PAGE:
Turk's Cap (Mavaviscus arboreus var. drummondii) is another good one for large sized plants with big leaves and bright red flowers. I ordered seeds from American Native Seed and sowed a lot of them, they have filled a large area and are blooming like crazy right now, too bad the hummingbirds are long gone south. Seems I have lots of attractors that don't time out with our late fall peak bloom time. I also have some kind of wild white aster and Achillea millefolium from a weedy area I got along the roadside.

The big prickly pear cactus that you commonly see in yards here and all over Texas (its a very large cactus, spineless large pads, obviously O. englemannii that has huge yellow blooms followed by giant red pears) will take full shade. I have two very large ones filling in large areas in the back in full shade and they add some nice sculptural contrast. This cactus doesn't seem to mind it too wet either & will grow anywhere so you see them in quite a few yards around here, most types need better drainage. I 'planted' one of those common NM tree cholla cactus by the fence in the shade where the neighbors dog liked to dig and its looking pretty good too. Really, all you need to do is toss a piece of the cactus on the ground which is what I did on top of his hole. Worked like a charm.

Hosta is not allowed here. If I had the space, I'd plant a grove of Smooth Sumac.

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Campanula UK Z8

Salvia Greggii - that so, Tex? If there is one thing I am not short of, it is shrubby salvias (have microphyllas and jamensis too) - nothing being easier to propagate...and yep, got some malvaviscus too - the salvias are still blazing away cheerfully. I confess, one of my favourite combos is the rich green and scarlet of chaenomeles X superba and I have a few schisandra chinesis with both red and creamy white flowers and strings of scarlet berries - red and green never seems out of place to me although the prevailing woodland colours do tend towards the pastels (apart from heps and berries). Ipomopsis - full sun or a bit of shade?

I despair of the municipal planting around my home town - a very wealthy place indeed - 'silicon fen' as it is named...the powers that be have no civic pride when it comes to green spaces - we have a dismal landscape of buy to let investment opportunities (or, in other words, tiny little one-room apartments for a huge transient tech population) and an utter blankness of a handful of nasty petunia beds (currently planted up with pansies) - Oh, the scale of imagination is overwhelming...and yet, the poorest towns in the UK version of the rustbelt can display heartbreakingly beautiful displays of plants and have embraced an aesthetic based upon wildflowers and cheerful bloomers such as rudbeckia hirta, tithonias and gaillardias, planted en masse along the roads, on bare sites and even rooftops - mainly because Sheffield University has a great horticulture department and the north is broke and looking for more sustainable ways instead of the dreary and costly seasonal bedding style still stuck in a timewarp. Time to send another irate e.mail to the local council (they know me and hate me - I have actually seen workers run away as I appear in view).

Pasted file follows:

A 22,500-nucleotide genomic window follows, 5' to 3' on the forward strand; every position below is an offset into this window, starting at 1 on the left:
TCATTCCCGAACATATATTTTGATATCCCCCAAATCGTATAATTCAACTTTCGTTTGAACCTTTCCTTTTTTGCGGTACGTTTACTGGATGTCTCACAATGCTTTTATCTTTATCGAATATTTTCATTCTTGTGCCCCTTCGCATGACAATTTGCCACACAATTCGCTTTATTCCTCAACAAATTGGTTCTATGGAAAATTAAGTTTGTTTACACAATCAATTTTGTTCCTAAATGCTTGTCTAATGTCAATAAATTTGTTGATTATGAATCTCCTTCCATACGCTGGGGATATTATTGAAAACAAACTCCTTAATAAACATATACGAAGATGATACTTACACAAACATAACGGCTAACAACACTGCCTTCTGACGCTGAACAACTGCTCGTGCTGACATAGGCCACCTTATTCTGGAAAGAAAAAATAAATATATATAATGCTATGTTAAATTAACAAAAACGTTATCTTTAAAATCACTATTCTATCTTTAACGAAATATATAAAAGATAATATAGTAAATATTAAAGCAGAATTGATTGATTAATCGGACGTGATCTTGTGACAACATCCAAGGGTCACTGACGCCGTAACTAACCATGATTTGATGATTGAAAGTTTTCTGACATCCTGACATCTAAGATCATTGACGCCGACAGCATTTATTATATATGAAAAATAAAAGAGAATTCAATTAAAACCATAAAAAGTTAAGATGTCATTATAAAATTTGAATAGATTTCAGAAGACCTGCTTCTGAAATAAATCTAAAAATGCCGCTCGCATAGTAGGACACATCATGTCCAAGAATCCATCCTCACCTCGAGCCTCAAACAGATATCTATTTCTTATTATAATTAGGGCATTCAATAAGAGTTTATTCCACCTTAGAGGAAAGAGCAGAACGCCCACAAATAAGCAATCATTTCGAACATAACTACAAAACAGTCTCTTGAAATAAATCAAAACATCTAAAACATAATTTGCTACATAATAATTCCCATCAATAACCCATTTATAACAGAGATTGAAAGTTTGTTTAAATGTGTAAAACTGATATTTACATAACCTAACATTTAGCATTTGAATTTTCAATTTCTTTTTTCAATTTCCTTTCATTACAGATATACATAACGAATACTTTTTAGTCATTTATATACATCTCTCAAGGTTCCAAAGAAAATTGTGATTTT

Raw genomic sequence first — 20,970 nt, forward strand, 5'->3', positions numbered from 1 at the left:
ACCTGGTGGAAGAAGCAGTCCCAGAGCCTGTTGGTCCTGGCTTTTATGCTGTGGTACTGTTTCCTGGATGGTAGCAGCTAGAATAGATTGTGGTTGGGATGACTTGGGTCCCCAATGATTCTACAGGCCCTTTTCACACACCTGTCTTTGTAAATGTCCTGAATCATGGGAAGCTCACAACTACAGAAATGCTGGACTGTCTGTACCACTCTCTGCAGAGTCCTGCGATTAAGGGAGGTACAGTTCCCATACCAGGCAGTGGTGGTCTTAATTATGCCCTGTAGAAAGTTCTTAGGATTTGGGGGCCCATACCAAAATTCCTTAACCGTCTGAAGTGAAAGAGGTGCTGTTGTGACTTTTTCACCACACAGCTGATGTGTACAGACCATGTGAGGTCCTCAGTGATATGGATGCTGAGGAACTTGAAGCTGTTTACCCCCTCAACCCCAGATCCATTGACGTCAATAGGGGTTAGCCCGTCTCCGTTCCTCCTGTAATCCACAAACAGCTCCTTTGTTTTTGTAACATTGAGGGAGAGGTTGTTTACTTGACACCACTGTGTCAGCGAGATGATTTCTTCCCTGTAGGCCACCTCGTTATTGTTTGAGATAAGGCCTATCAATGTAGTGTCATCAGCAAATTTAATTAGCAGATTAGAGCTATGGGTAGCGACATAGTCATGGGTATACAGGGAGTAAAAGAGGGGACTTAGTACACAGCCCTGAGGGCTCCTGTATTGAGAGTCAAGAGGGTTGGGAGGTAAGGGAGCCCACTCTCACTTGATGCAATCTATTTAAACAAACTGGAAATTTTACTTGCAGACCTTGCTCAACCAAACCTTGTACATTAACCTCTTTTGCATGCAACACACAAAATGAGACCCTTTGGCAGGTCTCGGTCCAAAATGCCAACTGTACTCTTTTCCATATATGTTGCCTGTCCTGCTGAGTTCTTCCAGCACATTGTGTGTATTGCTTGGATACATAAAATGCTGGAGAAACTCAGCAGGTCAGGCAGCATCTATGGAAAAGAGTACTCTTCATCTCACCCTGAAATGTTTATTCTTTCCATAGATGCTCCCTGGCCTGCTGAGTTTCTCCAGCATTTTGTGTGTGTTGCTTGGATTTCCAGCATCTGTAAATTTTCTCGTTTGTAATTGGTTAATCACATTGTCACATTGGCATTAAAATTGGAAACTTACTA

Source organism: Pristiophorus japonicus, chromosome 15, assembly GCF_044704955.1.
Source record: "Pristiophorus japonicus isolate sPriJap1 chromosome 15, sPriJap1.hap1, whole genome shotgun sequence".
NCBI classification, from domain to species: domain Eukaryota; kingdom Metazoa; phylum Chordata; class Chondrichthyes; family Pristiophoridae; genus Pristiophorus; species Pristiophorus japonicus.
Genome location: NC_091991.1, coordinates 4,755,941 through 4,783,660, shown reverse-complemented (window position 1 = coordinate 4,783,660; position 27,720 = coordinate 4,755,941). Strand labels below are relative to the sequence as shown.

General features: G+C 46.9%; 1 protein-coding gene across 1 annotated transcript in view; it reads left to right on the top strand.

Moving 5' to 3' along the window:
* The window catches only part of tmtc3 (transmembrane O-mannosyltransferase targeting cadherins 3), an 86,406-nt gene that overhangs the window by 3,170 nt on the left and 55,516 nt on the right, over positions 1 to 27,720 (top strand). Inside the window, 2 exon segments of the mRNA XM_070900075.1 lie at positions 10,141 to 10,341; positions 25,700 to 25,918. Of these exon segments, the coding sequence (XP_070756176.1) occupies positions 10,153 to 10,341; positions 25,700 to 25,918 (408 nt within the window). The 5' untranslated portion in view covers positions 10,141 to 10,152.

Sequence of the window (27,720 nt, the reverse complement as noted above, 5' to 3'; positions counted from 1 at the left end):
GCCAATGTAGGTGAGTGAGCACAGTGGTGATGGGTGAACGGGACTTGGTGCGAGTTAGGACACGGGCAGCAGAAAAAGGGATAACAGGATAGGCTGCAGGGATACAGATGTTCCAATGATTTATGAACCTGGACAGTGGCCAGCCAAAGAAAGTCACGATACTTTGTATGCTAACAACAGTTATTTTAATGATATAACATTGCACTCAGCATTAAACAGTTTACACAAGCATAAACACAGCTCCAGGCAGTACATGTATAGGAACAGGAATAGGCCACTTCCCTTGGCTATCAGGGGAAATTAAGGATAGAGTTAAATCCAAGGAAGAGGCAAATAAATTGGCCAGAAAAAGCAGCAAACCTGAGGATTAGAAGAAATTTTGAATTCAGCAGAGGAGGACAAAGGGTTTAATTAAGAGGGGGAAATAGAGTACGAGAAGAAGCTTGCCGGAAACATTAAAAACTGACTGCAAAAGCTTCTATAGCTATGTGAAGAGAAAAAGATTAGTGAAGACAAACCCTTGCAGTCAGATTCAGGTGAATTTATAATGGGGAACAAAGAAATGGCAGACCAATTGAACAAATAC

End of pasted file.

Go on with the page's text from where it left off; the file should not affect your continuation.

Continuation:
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wisconsitom(Zone 4/5)

Camp, I'm mildly surprised you guys can even deal with Tithonias, what with that plant's susceptibility to white mold, AKA Sclerotinia, an equal-opportunity destroyer making its best "growth" in cool, damp conditions. Heck, I had one marvelous and marvelously varied planting at an office entrance one time long ago, during which, in the space of just a week, we received 15 inches of rain. Then more warmth and humidity. To say the least, the Mexican sunflowers were true to their reputation as the poster-plants for that particular pathogen! Anyway, more power to you.

+oM

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texasranger2

Well, one thing about the pansies is they do bloom their little hearts out all winter. I like the Johnny Jump Ups better myself but I don't begrudge the people who fork out the cash for the pansies. They are OF COURSE, always planted along with the Ornamental Kale and Cabbage. I really like those best when they've gone to seed, looks rather wild-flower-ish and weird sometimes.

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Campanula UK Z8

Heh - we certainly don't get 15inches of rain in a day...ever. That's like 6 months of average rainfall. I looked at the records and I think the UK had a foot of rain in 1 day back in 2009...and in Lancashire, the unlucky county, tithonias would have been the last things on their minds. Flooding is becoming the biggest environmental catastrophe here in our overcrowded, watery little island...exacerbated by failing flood defences and lack of investment.

I generally grow tithonias, along with a slew of African and SA daisies - ursinia, osteospermums, zinnias, felicias as cheery annual waves of colour amongst the veggies - as long as I grow the tall species and not that titchy little 15inch variety, they sit amongst the dahlias and achilleas looking quite at home.

Red cabbage and swiss chard are wildly ornamental - I have grown them with zero intention of actually eating them. True, the pansies do bloom (I have a couple of gorgeous violas - Etain and Rebecca), but hundreds of them, six inches apart and 4inches off the ground, sets nobodies heart alight.

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texasranger2